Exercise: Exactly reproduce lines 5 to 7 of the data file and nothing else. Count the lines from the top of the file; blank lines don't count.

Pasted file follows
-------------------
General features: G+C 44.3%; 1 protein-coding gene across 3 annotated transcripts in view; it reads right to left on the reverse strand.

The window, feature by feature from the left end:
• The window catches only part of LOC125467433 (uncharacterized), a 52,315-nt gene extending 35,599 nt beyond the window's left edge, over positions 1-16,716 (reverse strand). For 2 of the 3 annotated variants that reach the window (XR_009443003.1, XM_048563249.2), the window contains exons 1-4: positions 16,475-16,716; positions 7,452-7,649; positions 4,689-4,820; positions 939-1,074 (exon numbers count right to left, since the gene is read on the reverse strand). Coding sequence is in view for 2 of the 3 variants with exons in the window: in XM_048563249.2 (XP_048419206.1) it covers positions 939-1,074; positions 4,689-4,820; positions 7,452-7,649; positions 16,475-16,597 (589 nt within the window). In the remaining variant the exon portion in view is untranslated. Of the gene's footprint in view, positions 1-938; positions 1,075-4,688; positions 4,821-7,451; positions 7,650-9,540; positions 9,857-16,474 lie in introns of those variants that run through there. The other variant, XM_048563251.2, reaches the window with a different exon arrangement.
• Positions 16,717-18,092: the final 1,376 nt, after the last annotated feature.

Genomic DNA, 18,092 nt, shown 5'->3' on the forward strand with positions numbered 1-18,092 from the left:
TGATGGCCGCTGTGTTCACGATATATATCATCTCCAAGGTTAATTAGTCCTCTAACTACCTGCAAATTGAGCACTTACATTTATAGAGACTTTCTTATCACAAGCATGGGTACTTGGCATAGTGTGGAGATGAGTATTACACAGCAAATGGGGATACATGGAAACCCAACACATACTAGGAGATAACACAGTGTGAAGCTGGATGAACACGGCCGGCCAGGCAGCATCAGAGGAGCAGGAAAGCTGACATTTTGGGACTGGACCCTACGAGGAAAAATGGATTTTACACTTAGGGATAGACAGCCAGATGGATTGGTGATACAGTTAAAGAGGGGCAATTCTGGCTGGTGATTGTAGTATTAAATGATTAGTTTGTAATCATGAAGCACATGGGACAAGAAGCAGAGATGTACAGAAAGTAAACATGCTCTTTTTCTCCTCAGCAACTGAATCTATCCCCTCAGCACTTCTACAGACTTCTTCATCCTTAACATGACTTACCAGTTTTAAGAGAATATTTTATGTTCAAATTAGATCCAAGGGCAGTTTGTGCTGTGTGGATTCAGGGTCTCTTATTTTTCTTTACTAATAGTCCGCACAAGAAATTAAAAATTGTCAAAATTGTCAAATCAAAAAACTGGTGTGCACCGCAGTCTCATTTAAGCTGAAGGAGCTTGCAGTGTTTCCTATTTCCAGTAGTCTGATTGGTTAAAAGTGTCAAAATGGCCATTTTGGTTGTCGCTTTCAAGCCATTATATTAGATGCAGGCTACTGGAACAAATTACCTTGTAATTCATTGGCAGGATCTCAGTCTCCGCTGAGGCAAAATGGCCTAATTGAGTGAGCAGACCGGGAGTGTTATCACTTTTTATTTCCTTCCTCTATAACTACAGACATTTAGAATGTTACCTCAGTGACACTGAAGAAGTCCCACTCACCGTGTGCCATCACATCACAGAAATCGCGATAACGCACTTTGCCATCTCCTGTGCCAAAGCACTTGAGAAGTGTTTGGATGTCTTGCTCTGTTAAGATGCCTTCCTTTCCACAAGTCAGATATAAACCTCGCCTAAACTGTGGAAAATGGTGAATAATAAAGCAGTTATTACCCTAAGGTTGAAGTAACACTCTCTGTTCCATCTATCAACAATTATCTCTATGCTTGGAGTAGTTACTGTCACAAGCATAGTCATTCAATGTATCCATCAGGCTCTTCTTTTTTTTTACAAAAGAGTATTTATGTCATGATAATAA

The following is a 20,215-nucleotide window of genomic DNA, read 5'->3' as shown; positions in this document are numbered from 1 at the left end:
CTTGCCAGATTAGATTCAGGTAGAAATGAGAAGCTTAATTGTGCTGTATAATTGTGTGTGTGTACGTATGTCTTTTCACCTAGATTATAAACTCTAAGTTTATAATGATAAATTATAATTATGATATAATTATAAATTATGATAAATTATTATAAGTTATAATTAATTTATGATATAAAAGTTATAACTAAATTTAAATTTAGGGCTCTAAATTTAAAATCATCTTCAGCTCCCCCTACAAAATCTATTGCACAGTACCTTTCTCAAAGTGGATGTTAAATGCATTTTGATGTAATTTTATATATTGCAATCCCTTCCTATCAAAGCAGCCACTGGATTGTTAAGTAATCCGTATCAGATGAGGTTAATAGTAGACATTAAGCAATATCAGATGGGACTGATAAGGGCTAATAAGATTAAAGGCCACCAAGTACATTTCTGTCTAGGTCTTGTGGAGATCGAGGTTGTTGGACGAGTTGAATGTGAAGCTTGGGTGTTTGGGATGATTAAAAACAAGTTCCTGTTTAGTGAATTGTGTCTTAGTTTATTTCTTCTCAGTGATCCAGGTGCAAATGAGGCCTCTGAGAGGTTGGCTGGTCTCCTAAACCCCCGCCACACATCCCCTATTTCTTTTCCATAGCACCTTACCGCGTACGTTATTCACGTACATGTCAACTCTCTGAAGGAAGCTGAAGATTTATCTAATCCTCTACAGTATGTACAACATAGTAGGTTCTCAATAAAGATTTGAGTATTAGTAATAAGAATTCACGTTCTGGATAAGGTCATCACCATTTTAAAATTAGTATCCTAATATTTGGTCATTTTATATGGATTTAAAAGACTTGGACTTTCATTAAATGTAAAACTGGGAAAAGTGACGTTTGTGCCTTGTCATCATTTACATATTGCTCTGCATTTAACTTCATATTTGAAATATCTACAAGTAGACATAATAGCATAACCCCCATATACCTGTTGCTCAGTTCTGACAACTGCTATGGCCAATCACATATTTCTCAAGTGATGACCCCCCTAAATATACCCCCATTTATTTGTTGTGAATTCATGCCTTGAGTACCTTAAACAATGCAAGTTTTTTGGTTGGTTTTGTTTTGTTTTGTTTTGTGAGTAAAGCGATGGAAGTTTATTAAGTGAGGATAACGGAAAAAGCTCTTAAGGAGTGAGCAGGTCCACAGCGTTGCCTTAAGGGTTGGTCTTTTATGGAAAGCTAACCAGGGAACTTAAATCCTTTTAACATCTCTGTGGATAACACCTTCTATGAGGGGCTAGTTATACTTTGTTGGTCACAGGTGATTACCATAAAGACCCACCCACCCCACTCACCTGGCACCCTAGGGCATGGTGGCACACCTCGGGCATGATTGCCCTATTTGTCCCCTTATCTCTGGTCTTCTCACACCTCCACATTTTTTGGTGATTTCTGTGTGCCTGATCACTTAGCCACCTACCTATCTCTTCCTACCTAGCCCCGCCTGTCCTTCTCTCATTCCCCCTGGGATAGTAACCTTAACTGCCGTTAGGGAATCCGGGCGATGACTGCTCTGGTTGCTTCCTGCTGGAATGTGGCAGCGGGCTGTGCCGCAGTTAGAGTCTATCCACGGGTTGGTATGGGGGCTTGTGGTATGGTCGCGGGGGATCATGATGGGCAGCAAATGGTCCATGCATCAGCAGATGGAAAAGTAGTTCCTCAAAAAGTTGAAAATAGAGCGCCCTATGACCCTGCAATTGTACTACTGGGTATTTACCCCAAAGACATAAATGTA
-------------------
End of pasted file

Genomic DNA, 18,092 nt, shown 5'->3' on the forward strand with positions numbered 1-18,092 from the left:
TGATGGCCGCTGTGTTCACGATATATATCATCTCCAAGGTTAATTAGTCCTCTAACTACCTGCAAATTGAGCACTTACATTTATAGAGACTTTCTTATCACAAGCATGGGTACTTGGCATAGTGTGGAGATGAGTATTACACAGCAAATGGGGATACATGGAAACCCAACACATACTAGGAGATAACACAGTGTGAAGCTGGATGAACACGGCCGGCCAGGCAGCATCAGAGGAGCAGGAAAGCTGACATTTTGGGACTGGACCCTACGAGGAAAAATGGATTTTACACTTAGGGATAGACAGCCAGATGGATTGGTGATACAGTTAAAGAGGGGCAATTCTGGCTGGTGATTGTAGTATTAAATGATTAGTTTGTAATCATGAAGCACATGGGACAAGAAGCAGAGATGTACAGAAAGTAAACATGCTCTTTTTCTCCTCAGCAACTGAATCTATCCCCTCAGCACTTCTACAGACTTCTTCATCCTTAACATGACTTACCAGTTTTAAGAGAATATTTTATGTTCAAATTAGATCCAAGGGCAGTTTGTGCTGTGTGGATTCAGGGTCTCTTATTTTTCTTTACTAATAGTCCGCACAAGAAATTAAAAATTGTCAAAATTGTCAAATCAAAAAACTGGTGTGCACCGCAGTCTCATTTAAGCTGAAGGAGCTTGCAGTGTTTCCTATTTCCAGTAGTCTGATTGGTTAAAAGTGTCAAAATGGCCATTTTGGTTGTCGCTTTCAAGCCATTATATTAGATGCAGGCTACTGGAACAAATTACCTTGTAATTCATTGGCAGGATCTCAGTCTCCGCTGAGGCAAAATGGCCTAATTGAGTGAGCAGACCGGGAGTGTTATCACTTTTTATTTCCTTCCTCTATAACTACAGACATTTAGAATGTTACCTCAGTGACACTGAAGAAGTCCCACTCACCGTGTGCCATCACATCACAGAAATCGCGATAACGCACTTTGCCATCTCCTGTGCCAAAGCACTTGAGAAGTGTTTGGATGTCTTGCTCTGTTAAGATGCCTTCCTTTCCACAAGTCAGATATAAACCTCGCCTAAACTGTGGAAAATGGTGAATAATAAAGCAGTTATTACCCTAAGGTTGAAGTAACACTCTCTGTTCCATCTATCAACAATTATCTCTATGCTTGGAGTAGTTACTGTCACAAGCATAGTCATTCAATGTATCCATCAGGCTCTTCTTTTTTTTTACAAAAGAGTATTTATGTCATGATAATAA

The following is a 20,215-nucleotide window of genomic DNA, read 5'->3' as shown; positions in this document are numbered from 1 at the left end: